Rap Legend Rakim Reveals His NFL Dreams 

At SITE Santa Fe in New Mexico last week, hip hop pioneers Chuck D and Rakim sat down in front of a live audience to discuss the God MC’s memoir, Sweat The Technique.


Rakim’s Dad provided much of the inspiration for his sports ambition.

“I used to go hard working out for quarterbacks to reach the next level,” Raki explained. “I remember before the season started, like two or three weeks out, I would start running to the high school. You want everybody to see you running down the street, you feel important, like, ‘There goes Ra getting ready for the season.’ I remember getting my little workout on. I remember coming home and Pops would be in the kitchen. I’d be like, ‘Ah, I was just working out Dad.’ He’d say, ‘Did you run backwards?’ 

“Pops would give me half the story all the time. It was always trivia. I was trying to think of the answer first, because I didn’t want to sound dumb. ‘Nah, Dad, I didn’t.’ ‘Well, you are a quarterback right? After you take the snap, how are you gonna get back?’ Oooh, OK. So I became one of the illest straight drop back quarterbacks in the game. In the first year after my Pops said that to me, I didn’t get sacked the whole year.”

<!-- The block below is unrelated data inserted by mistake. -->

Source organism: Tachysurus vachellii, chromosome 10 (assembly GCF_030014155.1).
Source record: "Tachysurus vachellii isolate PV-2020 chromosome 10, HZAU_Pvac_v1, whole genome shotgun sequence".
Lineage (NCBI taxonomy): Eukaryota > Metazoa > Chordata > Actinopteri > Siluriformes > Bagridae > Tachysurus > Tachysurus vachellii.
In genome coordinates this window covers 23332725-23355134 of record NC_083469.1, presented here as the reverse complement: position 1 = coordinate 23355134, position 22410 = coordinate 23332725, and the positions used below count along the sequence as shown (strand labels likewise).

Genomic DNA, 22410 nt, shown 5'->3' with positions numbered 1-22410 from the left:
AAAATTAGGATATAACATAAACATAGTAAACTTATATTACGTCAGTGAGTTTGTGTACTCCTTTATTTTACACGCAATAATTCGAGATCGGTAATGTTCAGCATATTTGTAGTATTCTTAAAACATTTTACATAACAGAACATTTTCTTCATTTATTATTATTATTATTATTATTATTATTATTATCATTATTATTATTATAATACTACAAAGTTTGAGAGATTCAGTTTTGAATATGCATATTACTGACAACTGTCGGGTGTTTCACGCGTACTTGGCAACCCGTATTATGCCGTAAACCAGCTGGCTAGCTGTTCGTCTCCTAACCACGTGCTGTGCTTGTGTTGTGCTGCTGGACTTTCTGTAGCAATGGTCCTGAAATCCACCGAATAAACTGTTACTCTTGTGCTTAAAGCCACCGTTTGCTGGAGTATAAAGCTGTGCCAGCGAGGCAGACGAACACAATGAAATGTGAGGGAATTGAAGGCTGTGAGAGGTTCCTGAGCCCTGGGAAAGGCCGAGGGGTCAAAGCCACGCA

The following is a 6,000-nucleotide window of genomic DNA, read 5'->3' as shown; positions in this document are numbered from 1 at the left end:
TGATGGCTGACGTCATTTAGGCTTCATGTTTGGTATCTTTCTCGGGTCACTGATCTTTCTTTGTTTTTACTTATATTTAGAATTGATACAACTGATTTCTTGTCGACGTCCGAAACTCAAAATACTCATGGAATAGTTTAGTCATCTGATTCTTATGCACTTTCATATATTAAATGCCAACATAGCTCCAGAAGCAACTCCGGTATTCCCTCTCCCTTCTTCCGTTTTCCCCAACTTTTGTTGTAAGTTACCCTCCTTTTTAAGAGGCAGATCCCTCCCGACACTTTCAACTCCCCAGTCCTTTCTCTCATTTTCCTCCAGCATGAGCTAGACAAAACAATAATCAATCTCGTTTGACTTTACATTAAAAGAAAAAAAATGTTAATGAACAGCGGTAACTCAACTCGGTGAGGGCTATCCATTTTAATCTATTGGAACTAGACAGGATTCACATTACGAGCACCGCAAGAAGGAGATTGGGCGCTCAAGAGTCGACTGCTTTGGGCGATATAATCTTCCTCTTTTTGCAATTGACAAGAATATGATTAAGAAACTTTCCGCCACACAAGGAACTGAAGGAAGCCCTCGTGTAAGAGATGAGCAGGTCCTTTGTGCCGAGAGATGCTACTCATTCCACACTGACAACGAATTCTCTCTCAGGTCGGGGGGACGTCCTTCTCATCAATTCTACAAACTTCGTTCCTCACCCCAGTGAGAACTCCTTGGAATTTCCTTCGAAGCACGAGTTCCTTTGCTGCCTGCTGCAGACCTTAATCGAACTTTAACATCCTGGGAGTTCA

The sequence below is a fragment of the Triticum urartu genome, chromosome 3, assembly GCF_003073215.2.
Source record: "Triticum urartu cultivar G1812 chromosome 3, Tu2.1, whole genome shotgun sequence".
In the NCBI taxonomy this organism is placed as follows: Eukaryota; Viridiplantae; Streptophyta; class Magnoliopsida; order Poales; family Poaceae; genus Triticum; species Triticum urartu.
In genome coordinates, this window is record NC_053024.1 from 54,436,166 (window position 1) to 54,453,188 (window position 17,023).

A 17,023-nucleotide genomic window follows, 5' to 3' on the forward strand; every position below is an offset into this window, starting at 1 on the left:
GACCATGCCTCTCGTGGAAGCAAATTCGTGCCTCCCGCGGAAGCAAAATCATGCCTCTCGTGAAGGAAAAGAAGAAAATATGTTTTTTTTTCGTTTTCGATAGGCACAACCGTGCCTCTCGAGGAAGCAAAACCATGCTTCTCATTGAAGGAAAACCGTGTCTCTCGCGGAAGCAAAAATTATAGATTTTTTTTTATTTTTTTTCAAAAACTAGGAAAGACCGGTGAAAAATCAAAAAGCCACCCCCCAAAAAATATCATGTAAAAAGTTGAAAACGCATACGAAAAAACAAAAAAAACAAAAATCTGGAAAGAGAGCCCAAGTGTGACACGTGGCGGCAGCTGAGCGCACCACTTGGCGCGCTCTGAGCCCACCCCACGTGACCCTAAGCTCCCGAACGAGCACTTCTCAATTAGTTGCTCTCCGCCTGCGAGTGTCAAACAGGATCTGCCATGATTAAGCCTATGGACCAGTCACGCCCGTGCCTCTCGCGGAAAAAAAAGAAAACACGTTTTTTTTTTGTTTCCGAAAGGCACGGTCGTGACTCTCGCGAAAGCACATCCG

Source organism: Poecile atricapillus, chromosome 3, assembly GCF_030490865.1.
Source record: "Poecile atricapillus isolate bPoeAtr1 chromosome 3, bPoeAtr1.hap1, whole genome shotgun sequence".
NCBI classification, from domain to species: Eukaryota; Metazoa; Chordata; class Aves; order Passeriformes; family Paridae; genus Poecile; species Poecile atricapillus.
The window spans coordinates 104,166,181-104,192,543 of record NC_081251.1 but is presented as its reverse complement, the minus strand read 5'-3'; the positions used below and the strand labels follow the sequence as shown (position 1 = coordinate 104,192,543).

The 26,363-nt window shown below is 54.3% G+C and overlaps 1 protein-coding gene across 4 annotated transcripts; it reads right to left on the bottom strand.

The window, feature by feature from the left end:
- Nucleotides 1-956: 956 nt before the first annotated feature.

Rakim later admitted that he was too small in stature for that position, especially back then, before the likes of Russell Wilson, Baker Mayfield, and Kyler Murray stormed the NFL scene.  

​​​​​​​“Just trying to throw further, run faster, be better was my thing, but things happen for a reason,” he said. “Quarterbacks are 6’7, 280 pounds. I’m glad Eric B. knocked on the door because I’m only 5’8, buck-forty on a good day. “Things happen for a reason. I was in love with football, just like I love music. I really thought I was going to be in the NFL one day, but I wasn’t quite big enough. Eric B. knocked on the door and some better things happened.” 

No doubt. Rakim went on to become the gold standard for hip-hop lyricism, a pioneer and iconic influencer of the world’s most popular art form.

JR Gamble joined The Shadow League in 2012. The General Manager of Content & Social Media is in his 25th year of covering sports and culture professionally. He has covered a wide variety of major sports and entertainment topics across different mediums, including radio, newspapers, magazines and national TV. His passion is baseball, the culturing of baseball and preserving and documenting the historically-impactful accomplishments and contributions of African-Americans in baseball.